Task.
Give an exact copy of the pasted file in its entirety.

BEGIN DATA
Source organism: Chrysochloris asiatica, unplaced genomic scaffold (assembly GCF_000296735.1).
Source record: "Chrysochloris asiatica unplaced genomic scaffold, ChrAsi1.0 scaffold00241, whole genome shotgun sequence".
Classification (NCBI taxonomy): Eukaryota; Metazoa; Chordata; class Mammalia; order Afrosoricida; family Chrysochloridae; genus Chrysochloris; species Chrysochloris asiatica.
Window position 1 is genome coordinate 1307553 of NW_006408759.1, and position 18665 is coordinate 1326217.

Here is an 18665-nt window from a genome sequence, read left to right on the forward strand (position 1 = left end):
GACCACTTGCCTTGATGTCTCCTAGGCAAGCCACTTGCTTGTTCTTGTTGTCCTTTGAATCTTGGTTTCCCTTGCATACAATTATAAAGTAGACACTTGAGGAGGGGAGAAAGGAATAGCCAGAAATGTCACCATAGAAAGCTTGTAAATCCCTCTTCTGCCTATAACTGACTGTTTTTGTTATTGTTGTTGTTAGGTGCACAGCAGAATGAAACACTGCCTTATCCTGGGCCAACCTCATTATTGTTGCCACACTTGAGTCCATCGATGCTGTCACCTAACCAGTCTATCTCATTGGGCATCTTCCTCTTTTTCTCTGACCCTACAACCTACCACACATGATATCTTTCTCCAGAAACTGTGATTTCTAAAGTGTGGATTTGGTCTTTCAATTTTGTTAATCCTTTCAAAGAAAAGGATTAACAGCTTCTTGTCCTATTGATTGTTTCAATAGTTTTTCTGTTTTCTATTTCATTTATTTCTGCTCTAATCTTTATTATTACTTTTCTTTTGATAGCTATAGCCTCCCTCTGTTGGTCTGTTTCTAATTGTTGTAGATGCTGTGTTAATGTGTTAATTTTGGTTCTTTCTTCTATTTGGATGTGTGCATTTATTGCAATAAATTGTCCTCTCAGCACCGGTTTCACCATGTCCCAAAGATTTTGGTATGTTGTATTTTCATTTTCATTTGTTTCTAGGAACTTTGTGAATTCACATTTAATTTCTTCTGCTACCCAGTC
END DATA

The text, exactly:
Source organism: Chrysochloris asiatica, unplaced genomic scaffold (assembly GCF_000296735.1).
Source record: "Chrysochloris asiatica unplaced genomic scaffold, ChrAsi1.0 scaffold00241, whole genome shotgun sequence".
Classification (NCBI taxonomy): Eukaryota; Metazoa; Chordata; class Mammalia; order Afrosoricida; family Chrysochloridae; genus Chrysochloris; species Chrysochloris asiatica.
Window position 1 is genome coordinate 1307553 of NW_006408759.1, and position 18665 is coordinate 1326217.

Here is an 18665-nt window from a genome sequence, read left to right on the forward strand (position 1 = left end):
GACCACTTGCCTTGATGTCTCCTAGGCAAGCCACTTGCTTGTTCTTGTTGTCCTTTGAATCTTGGTTTCCCTTGCATACAATTATAAAGTAGACACTTGAGGAGGGGAGAAAGGAATAGCCAGAAATGTCACCATAGAAAGCTTGTAAATCCCTCTTCTGCCTATAACTGACTGTTTTTGTTATTGTTGTTGTTAGGTGCACAGCAGAATGAAACACTGCCTTATCCTGGGCCAACCTCATTATTGTTGCCACACTTGAGTCCATCGATGCTGTCACCTAACCAGTCTATCTCATTGGGCATCTTCCTCTTTTTCTCTGACCCTACAACCTACCACACATGATATCTTTCTCCAGAAACTGTGATTTCTAAAGTGTGGATTTGGTCTTTCAATTTTGTTAATCCTTTCAAAGAAAAGGATTAACAGCTTCTTGTCCTATTGATTGTTTCAATAGTTTTTCTGTTTTCTATTTCATTTATTTCTGCTCTAATCTTTATTATTACTTTTCTTTTGATAGCTATAGCCTCCCTCTGTTGGTCTGTTTCTAATTGTTGTAGATGCTGTGTTAATGTGTTAATTTTGGTTCTTTCTTCTATTTGGATGTGTGCATTTATTGCAATAAATTGTCCTCTCAGCACCGGTTTCACCATGTCCCAAAGATTTTGGTATGTTGTATTTTCATTTTCATTTGTTTCTAGGAACTTTGTGAATTCACATTTAATTTCTTCTGCTACCCAGTC